I adore this book. I knew I would, there’s a cat on the cover and I heard Patrick deWitt read from it during his Giller event here in Calgary last year and the section he read was HILARIOUS. Luckily the rest of the book lived up to his stellar performance, and I think I’ve found one of my favourite books of the year.

French Exit was published in 2018, and was shortlisted for the Scotiabank Giller Prize that same year, receiving numerous other accolades since then. It’s about an extremely wealthy family; the matriarch, Frances Price, her adult son Malcolm and their cat Small Frank, whom they believe to be the reincarnated spirit of Frances’s late husband and feared lawyer Frank Price. At the very beginning of the book it becomes clear that their fortune is now gone, having been wasted on foolish purchases over the years. Fleeing Manhattan for a friend’s apartment in Paris, the mother and son duo (think Lucille and Buster Bluth) find a new network of ‘friends’ to settle in with while they grow accustomed to their new, modest lifestyle.

I can’t be the first person to make this lame joke, but I believe deWitt is one of the best authors at conveying ‘wit’ in his characters. (I’m here all night folks!). The banter between Frances, Malcolm and their acquaintances is what makes this novel so spectacular, but the timing and bluntness of even the cursory characters is well done. The dialogue is hilarious, prompting many chuckles and laugh-out-loud moment as I made my way through this woefully short 244-page novel. I rarely state that I wish books were longer, but in this case I did because I wanted to read about these two characters for as long as possible.

Frances is by far my favorite character; even though she behaves despicably for the majority of the book, her glimmers of kindness are still believable, endearing the reader to her even more. Frances and Malcolm attract a few hangers-on by the end of the book, despite the fact they are now broke and still rude the majority of the time, but like us readers, people around the duo can’t seem to get enough, even if living in their company is difficult. For some reason, it all seems worth it, just to exist in the orbit of these two, and although I have hindsight and some distance, I must admit I would probably find myself in the same position as these Price fans.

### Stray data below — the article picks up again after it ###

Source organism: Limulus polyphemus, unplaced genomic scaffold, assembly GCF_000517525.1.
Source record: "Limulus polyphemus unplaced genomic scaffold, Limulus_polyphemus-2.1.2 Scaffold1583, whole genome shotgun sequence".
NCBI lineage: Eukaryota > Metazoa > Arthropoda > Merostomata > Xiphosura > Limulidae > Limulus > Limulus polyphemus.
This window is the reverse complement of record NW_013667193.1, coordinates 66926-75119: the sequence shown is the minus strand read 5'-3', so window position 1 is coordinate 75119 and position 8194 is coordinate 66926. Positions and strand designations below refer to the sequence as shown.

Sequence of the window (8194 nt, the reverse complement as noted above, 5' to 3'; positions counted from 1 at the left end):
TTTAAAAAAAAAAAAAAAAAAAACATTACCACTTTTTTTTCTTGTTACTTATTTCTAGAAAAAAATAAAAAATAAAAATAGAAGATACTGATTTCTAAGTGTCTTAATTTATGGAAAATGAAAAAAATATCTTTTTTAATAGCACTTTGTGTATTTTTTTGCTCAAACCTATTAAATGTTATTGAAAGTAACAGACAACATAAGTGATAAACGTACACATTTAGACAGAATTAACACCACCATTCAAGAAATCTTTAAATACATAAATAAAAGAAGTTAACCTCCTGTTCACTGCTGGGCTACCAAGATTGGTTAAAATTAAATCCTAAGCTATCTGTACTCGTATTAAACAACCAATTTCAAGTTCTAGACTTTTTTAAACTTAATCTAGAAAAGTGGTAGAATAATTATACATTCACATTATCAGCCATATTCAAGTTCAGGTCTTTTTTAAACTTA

Most of deWitt’s books (if not all of them) have a very similar feel, and that is the blend of dark and light, humour and violence. Similar to a Quentin Tarantino movie, the characters are all delightfully entertaining even though they live somewhat sad or disturbing lives. I can include all the Arrested Development GIFs that I want in this post, but it doesn’t take away from the fact that some terrible things happen in this book as well. Like all good WASPs, Frances and Malcolm keep their emotions in check until cocktail hour arrives, and even then we can only tell how upset they are based on how much liquor they decide to indulge in. No doubt that the further I get into this review, the more obvious it becomes as to why these two are so popular among their social circle.

Author Patrick deWitt, Photo by Ulf Andersen/Getty Images

Patrick deWitt novels are great books for so many reasons; they’re enjoyable to read (the most important reason to read any author!), they deal with serious subject matter with a light touch, and you feel as though you have lots to ponder and analyze at the end, if you’re inclined to do such things. No judgement if you’re not into that, but as a book reviewer, it’s kinda my job, and deWitt makes it easy. Another reason to read this book? It’s the We’ve Read This book club pick for May-register here.

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